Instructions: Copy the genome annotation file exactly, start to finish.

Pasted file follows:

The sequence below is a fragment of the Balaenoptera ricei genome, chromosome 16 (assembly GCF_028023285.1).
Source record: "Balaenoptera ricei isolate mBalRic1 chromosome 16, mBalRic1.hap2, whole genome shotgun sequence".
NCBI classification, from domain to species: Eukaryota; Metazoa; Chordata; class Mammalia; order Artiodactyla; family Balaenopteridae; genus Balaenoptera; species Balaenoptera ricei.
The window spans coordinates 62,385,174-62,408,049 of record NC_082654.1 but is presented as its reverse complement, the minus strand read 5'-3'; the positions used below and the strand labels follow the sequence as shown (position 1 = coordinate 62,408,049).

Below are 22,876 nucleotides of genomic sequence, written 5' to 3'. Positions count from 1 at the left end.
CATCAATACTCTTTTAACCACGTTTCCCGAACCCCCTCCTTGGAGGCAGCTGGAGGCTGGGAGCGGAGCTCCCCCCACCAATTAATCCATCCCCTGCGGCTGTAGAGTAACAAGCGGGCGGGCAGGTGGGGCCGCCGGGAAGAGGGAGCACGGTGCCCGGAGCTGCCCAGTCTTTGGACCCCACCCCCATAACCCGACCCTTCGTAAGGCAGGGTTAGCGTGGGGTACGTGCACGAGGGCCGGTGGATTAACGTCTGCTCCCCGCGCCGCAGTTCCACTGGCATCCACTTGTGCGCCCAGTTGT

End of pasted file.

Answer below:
The sequence below is a fragment of the Balaenoptera ricei genome, chromosome 16 (assembly GCF_028023285.1).
Source record: "Balaenoptera ricei isolate mBalRic1 chromosome 16, mBalRic1.hap2, whole genome shotgun sequence".
NCBI classification, from domain to species: Eukaryota; Metazoa; Chordata; class Mammalia; order Artiodactyla; family Balaenopteridae; genus Balaenoptera; species Balaenoptera ricei.
The window spans coordinates 62,385,174-62,408,049 of record NC_082654.1 but is presented as its reverse complement, the minus strand read 5'-3'; the positions used below and the strand labels follow the sequence as shown (position 1 = coordinate 62,408,049).

Below are 22,876 nucleotides of genomic sequence, written 5' to 3'. Positions count from 1 at the left end.
CATCAATACTCTTTTAACCACGTTTCCCGAACCCCCTCCTTGGAGGCAGCTGGAGGCTGGGAGCGGAGCTCCCCCCACCAATTAATCCATCCCCTGCGGCTGTAGAGTAACAAGCGGGCGGGCAGGTGGGGCCGCCGGGAAGAGGGAGCACGGTGCCCGGAGCTGCCCAGTCTTTGGACCCCACCCCCATAACCCGACCCTTCGTAAGGCAGGGTTAGCGTGGGGTACGTGCACGAGGGCCGGTGGATTAACGTCTGCTCCCCGCGCCGCAGTTCCACTGGCATCCACTTGTGCGCCCAGTTGT